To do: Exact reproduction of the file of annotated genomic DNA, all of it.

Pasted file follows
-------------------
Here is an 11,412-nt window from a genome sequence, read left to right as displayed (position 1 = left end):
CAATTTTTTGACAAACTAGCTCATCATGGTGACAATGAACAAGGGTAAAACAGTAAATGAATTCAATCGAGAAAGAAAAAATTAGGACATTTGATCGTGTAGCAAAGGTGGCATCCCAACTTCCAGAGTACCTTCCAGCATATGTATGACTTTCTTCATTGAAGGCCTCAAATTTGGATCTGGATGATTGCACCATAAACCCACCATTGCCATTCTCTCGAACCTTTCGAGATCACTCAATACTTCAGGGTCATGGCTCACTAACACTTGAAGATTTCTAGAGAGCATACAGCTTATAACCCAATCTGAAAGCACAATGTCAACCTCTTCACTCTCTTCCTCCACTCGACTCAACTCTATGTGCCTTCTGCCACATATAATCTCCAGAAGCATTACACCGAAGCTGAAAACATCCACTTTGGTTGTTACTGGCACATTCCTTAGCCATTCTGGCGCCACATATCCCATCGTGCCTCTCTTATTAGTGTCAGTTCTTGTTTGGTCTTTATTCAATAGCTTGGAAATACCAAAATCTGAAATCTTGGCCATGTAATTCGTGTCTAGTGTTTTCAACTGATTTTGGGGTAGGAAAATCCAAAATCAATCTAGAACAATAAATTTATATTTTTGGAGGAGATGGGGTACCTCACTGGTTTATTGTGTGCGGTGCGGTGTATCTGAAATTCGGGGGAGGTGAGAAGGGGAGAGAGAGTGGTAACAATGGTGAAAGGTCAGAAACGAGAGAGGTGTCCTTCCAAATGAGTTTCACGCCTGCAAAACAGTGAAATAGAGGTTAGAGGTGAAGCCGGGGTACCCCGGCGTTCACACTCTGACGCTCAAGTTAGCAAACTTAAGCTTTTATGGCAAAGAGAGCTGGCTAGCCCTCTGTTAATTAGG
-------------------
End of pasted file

Here is an 11,412-nt window from a genome sequence, read left to right as displayed (position 1 = left end):
CAATTTTTTGACAAACTAGCTCATCATGGTGACAATGAACAAGGGTAAAACAGTAAATGAATTCAATCGAGAAAGAAAAAATTAGGACATTTGATCGTGTAGCAAAGGTGGCATCCCAACTTCCAGAGTACCTTCCAGCATATGTATGACTTTCTTCATTGAAGGCCTCAAATTTGGATCTGGATGATTGCACCATAAACCCACCATTGCCATTCTCTCGAACCTTTCGAGATCACTCAATACTTCAGGGTCATGGCTCACTAACACTTGAAGATTTCTAGAGAGCATACAGCTTATAACCCAATCTGAAAGCACAATGTCAACCTCTTCACTCTCTTCCTCCACTCGACTCAACTCTATGTGCCTTCTGCCACATATAATCTCCAGAAGCATTACACCGAAGCTGAAAACATCCACTTTGGTTGTTACTGGCACATTCCTTAGCCATTCTGGCGCCACATATCCCATCGTGCCTCTCTTATTAGTGTCAGTTCTTGTTTGGTCTTTATTCAATAGCTTGGAAATACCAAAATCTGAAATCTTGGCCATGTAATTCGTGTCTAGTGTTTTCAACTGATTTTGGGGTAGGAAAATCCAAAATCAATCTAGAACAATAAATTTATATTTTTGGAGGAGATGGGGTACCTCACTGGTTTATTGTGTGCGGTGCGGTGTATCTGAAATTCGGGGGAGGTGAGAAGGGGAGAGAGAGTGGTAACAATGGTGAAAGGTCAGAAACGAGAGAGGTGTCCTTCCAAATGAGTTTCACGCCTGCAAAACAGTGAAATAGAGGTTAGAGGTGAAGCCGGGGTACCCCGGCGTTCACACTCTGACGCTCAAGTTAGCAAACTTAAGCTTTTATGGCAAAGAGAGCTGGCTAGCCCTCTGTTAATTAGG